A study shows that Indians are not immune to health consequences of smoking and that smokers have a higher death rate than non-smokers.
Recently, a parliamentary committee declined to extend the size of health warnings on cigarette packets due to lack of independent evidence on the health impacts of smoking on the Indian population. A longitudinal study conducted by the National Council of Applied Economics (NCAER) and University of Maryland shows that in India too, smoking kills.
The India Human Development Survey (IHDS) was first conducted in 2004-05. In this survey, 41,554 households were surveyed in both urban and rural areas in all States and Union Territories with the exception of Andaman-Nicobar and Lakshadweep. At this time, extensive information about the lifestyles of over two lakh individuals residing in these households was collected. In 2011-12, these same households were surveyed again. We were able to re-interview about 83 per cent of the original households. At the time of the re-interview, information on current location of the individuals from the original household was obtained, including whether they are still alive. Thus, we have access to a prospective data set, which contains both information on smoking tobacco products and whether the individual has died in the seven years between the two interviews. The results unambiguously show that even after we take into account individuals’ age, gender, education and household wealth, those who are reported to be daily smokers are more likely to die.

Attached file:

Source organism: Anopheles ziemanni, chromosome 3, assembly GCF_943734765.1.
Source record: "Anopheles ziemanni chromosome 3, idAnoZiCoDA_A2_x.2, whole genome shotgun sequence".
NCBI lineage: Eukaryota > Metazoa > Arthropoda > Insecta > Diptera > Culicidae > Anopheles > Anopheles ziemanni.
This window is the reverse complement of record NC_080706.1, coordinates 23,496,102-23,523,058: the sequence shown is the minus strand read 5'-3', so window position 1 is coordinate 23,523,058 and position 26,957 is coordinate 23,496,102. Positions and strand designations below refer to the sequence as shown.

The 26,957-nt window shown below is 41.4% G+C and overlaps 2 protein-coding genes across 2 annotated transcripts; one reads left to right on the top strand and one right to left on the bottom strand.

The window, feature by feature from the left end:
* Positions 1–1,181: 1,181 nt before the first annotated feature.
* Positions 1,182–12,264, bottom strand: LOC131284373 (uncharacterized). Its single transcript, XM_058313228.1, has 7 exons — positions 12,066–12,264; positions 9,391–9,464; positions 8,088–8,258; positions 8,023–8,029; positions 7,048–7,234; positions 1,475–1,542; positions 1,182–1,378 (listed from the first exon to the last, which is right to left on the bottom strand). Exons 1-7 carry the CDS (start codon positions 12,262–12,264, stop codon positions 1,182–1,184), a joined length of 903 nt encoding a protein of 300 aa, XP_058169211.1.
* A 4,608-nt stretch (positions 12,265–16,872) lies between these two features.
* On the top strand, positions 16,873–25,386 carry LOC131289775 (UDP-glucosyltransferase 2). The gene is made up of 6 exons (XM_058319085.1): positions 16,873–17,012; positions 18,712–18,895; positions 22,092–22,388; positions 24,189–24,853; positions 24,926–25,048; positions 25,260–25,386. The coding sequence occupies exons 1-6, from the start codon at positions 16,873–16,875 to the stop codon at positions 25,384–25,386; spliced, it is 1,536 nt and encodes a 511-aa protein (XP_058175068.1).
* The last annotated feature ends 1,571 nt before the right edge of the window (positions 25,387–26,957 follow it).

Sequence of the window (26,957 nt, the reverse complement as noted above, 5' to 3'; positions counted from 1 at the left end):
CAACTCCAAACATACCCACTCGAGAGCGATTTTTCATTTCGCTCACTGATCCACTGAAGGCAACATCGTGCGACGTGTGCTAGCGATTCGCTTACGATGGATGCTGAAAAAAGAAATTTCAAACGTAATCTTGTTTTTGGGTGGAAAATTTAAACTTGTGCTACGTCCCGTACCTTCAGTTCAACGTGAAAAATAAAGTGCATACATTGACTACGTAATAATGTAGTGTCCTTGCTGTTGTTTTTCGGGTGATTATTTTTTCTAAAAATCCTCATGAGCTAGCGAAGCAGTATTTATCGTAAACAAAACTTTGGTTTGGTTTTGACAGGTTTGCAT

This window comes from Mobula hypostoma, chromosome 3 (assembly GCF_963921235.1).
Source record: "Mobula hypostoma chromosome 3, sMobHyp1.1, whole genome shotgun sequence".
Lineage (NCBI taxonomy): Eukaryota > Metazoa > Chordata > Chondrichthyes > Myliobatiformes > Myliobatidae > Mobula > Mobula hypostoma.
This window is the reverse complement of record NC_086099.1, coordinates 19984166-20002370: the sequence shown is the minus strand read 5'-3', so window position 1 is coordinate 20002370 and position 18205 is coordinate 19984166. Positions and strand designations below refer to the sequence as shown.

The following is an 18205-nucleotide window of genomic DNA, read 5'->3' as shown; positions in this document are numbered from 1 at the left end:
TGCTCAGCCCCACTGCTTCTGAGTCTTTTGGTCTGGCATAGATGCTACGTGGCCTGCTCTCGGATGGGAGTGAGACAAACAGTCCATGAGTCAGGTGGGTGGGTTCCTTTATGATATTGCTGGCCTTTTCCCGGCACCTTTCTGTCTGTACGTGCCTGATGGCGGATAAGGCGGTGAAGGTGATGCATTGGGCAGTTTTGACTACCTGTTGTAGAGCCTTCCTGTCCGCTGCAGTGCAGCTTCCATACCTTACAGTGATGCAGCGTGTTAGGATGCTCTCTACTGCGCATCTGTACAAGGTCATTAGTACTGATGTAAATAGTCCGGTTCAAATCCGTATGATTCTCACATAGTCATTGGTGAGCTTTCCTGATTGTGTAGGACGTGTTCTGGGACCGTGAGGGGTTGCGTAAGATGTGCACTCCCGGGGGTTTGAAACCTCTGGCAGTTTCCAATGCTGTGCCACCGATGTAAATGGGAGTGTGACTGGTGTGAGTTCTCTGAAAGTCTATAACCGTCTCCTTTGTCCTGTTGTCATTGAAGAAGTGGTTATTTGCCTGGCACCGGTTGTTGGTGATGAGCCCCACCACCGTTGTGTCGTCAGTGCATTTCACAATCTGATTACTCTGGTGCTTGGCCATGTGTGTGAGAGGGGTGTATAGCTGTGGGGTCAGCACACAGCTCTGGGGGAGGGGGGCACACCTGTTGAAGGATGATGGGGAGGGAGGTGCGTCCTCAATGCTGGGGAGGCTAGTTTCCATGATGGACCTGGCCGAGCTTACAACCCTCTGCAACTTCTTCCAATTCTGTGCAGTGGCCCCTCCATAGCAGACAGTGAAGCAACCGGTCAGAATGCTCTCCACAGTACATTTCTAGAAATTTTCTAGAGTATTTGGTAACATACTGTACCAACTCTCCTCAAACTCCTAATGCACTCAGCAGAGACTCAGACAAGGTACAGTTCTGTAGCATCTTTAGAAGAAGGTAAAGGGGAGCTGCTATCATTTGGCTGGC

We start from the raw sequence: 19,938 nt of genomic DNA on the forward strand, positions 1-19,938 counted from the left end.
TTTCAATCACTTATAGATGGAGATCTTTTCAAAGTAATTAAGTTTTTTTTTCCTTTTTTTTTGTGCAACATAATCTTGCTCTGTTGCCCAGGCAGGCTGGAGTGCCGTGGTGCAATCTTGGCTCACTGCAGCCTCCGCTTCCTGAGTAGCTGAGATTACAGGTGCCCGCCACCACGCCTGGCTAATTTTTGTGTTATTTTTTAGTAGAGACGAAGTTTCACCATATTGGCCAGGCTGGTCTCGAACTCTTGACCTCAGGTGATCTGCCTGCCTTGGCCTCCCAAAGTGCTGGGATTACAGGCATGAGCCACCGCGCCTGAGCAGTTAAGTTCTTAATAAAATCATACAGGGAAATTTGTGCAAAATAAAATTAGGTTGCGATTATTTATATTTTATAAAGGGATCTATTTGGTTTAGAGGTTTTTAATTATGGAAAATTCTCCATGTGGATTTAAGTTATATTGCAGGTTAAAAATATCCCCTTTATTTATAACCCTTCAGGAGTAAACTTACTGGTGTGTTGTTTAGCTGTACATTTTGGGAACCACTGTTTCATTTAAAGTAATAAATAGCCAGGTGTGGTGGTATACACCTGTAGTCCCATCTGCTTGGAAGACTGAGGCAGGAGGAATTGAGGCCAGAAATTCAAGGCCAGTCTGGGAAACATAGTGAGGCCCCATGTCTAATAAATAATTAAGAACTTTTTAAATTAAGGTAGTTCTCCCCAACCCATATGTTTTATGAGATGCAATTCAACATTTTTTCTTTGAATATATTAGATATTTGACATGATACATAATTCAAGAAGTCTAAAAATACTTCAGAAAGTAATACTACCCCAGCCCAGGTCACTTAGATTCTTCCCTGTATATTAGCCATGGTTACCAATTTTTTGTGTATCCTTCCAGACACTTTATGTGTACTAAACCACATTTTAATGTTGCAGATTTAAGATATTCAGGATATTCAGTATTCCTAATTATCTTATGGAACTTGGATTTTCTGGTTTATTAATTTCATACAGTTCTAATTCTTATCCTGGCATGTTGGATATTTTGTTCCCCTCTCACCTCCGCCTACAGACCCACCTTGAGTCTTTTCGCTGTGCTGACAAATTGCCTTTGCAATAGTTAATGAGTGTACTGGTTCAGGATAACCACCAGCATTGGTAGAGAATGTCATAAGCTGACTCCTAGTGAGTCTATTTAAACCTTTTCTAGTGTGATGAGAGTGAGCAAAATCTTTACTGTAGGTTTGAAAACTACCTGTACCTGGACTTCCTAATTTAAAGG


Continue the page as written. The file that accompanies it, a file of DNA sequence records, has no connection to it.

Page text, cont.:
In the initial interview, 26 per cent men and 1.6 per cent women above the age of 15 smoked. These statistics are very similar to those observed in the Global Adult Tobacco Use Study by Professor Ram and his colleagues at International Institute of Population Sciences, conducted on behalf of the Ministry of Health and Family Welfare in 2009-10. The GATS study also noted that 24.3 per cent of men and 2.9 per cent of women aged 15 and above smoked.